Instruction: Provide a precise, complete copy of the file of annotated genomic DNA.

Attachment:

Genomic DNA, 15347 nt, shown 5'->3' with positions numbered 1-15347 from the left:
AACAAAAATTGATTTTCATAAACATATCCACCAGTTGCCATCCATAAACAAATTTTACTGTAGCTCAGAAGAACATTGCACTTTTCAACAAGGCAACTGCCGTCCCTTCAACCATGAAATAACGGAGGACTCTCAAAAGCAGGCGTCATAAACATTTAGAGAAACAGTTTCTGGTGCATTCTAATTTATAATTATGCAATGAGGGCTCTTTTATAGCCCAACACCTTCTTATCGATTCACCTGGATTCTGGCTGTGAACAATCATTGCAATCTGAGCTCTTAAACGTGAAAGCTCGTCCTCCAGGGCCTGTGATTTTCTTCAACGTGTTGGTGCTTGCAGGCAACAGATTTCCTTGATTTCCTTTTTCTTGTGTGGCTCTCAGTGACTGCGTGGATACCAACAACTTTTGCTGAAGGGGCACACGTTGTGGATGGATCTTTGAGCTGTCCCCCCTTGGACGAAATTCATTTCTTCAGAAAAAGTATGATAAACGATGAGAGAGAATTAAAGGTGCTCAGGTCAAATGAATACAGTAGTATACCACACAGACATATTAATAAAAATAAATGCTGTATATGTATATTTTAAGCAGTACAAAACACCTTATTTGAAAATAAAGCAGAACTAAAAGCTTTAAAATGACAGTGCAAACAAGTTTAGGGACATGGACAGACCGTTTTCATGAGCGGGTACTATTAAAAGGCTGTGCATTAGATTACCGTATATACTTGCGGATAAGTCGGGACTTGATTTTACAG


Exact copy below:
Genomic DNA, 15347 nt, shown 5'->3' with positions numbered 1-15347 from the left:
AACAAAAATTGATTTTCATAAACATATCCACCAGTTGCCATCCATAAACAAATTTTACTGTAGCTCAGAAGAACATTGCACTTTTCAACAAGGCAACTGCCGTCCCTTCAACCATGAAATAACGGAGGACTCTCAAAAGCAGGCGTCATAAACATTTAGAGAAACAGTTTCTGGTGCATTCTAATTTATAATTATGCAATGAGGGCTCTTTTATAGCCCAACACCTTCTTATCGATTCACCTGGATTCTGGCTGTGAACAATCATTGCAATCTGAGCTCTTAAACGTGAAAGCTCGTCCTCCAGGGCCTGTGATTTTCTTCAACGTGTTGGTGCTTGCAGGCAACAGATTTCCTTGATTTCCTTTTTCTTGTGTGGCTCTCAGTGACTGCGTGGATACCAACAACTTTTGCTGAAGGGGCACACGTTGTGGATGGATCTTTGAGCTGTCCCCCCTTGGACGAAATTCATTTCTTCAGAAAAAGTATGATAAACGATGAGAGAGAATTAAAGGTGCTCAGGTCAAATGAATACAGTAGTATACCACACAGACATATTAATAAAAATAAATGCTGTATATGTATATTTTAAGCAGTACAAAACACCTTATTTGAAAATAAAGCAGAACTAAAAGCTTTAAAATGACAGTGCAAACAAGTTTAGGGACATGGACAGACCGTTTTCATGAGCGGGTACTATTAAAAGGCTGTGCATTAGATTACCGTATATACTTGCGGATAAGTCGGGACTTGATTTTACAG